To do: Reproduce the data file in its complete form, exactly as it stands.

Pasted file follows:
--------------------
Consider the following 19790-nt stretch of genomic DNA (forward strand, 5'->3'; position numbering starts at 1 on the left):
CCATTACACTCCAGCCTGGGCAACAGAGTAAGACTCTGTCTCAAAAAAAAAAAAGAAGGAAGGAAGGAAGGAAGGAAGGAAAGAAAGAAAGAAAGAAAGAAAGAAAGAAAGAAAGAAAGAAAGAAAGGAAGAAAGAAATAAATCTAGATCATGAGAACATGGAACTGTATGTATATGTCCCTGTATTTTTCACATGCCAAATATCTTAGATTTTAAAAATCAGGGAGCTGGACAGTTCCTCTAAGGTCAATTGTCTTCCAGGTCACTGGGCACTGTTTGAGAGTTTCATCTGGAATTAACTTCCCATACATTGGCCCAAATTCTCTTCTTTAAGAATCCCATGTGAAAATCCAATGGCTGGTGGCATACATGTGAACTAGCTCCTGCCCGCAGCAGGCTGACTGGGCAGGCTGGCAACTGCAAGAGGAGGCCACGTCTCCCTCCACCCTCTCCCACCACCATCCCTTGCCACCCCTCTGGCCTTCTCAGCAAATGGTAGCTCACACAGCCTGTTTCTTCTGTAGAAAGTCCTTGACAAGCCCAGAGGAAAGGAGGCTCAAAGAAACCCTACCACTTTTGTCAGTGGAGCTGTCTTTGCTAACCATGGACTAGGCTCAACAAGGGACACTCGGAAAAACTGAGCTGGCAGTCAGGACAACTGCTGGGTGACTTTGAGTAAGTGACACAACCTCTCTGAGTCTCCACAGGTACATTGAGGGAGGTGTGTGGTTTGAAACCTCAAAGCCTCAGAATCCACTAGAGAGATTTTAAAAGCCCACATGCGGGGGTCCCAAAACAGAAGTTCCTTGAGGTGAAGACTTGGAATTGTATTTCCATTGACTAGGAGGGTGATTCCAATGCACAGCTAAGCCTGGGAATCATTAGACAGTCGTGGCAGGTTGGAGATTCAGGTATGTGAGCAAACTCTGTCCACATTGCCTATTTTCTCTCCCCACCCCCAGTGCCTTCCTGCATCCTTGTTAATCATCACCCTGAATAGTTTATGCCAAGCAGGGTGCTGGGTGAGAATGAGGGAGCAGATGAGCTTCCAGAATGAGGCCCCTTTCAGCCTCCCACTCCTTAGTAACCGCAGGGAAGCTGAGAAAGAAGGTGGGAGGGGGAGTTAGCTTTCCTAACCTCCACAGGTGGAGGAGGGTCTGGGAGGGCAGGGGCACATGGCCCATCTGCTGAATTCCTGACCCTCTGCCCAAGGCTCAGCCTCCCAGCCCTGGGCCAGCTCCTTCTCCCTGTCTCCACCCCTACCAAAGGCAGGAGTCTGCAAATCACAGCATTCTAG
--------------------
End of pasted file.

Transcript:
Consider the following 19790-nt stretch of genomic DNA (forward strand, 5'->3'; position numbering starts at 1 on the left):
CCATTACACTCCAGCCTGGGCAACAGAGTAAGACTCTGTCTCAAAAAAAAAAAAGAAGGAAGGAAGGAAGGAAGGAAGGAAAGAAAGAAAGAAAGAAAGAAAGAAAGAAAGAAAGAAAGAAAGAAAGGAAGAAAGAAATAAATCTAGATCATGAGAACATGGAACTGTATGTATATGTCCCTGTATTTTTCACATGCCAAATATCTTAGATTTTAAAAATCAGGGAGCTGGACAGTTCCTCTAAGGTCAATTGTCTTCCAGGTCACTGGGCACTGTTTGAGAGTTTCATCTGGAATTAACTTCCCATACATTGGCCCAAATTCTCTTCTTTAAGAATCCCATGTGAAAATCCAATGGCTGGTGGCATACATGTGAACTAGCTCCTGCCCGCAGCAGGCTGACTGGGCAGGCTGGCAACTGCAAGAGGAGGCCACGTCTCCCTCCACCCTCTCCCACCACCATCCCTTGCCACCCCTCTGGCCTTCTCAGCAAATGGTAGCTCACACAGCCTGTTTCTTCTGTAGAAAGTCCTTGACAAGCCCAGAGGAAAGGAGGCTCAAAGAAACCCTACCACTTTTGTCAGTGGAGCTGTCTTTGCTAACCATGGACTAGGCTCAACAAGGGACACTCGGAAAAACTGAGCTGGCAGTCAGGACAACTGCTGGGTGACTTTGAGTAAGTGACACAACCTCTCTGAGTCTCCACAGGTACATTGAGGGAGGTGTGTGGTTTGAAACCTCAAAGCCTCAGAATCCACTAGAGAGATTTTAAAAGCCCACATGCGGGGGTCCCAAAACAGAAGTTCCTTGAGGTGAAGACTTGGAATTGTATTTCCATTGACTAGGAGGGTGATTCCAATGCACAGCTAAGCCTGGGAATCATTAGACAGTCGTGGCAGGTTGGAGATTCAGGTATGTGAGCAAACTCTGTCCACATTGCCTATTTTCTCTCCCCACCCCCAGTGCCTTCCTGCATCCTTGTTAATCATCACCCTGAATAGTTTATGCCAAGCAGGGTGCTGGGTGAGAATGAGGGAGCAGATGAGCTTCCAGAATGAGGCCCCTTTCAGCCTCCCACTCCTTAGTAACCGCAGGGAAGCTGAGAAAGAAGGTGGGAGGGGGAGTTAGCTTTCCTAACCTCCACAGGTGGAGGAGGGTCTGGGAGGGCAGGGGCACATGGCCCATCTGCTGAATTCCTGACCCTCTGCCCAAGGCTCAGCCTCCCAGCCCTGGGCCAGCTCCTTCTCCCTGTCTCCACCCCTACCAAAGGCAGGAGTCTGCAAATCACAGCATTCTAG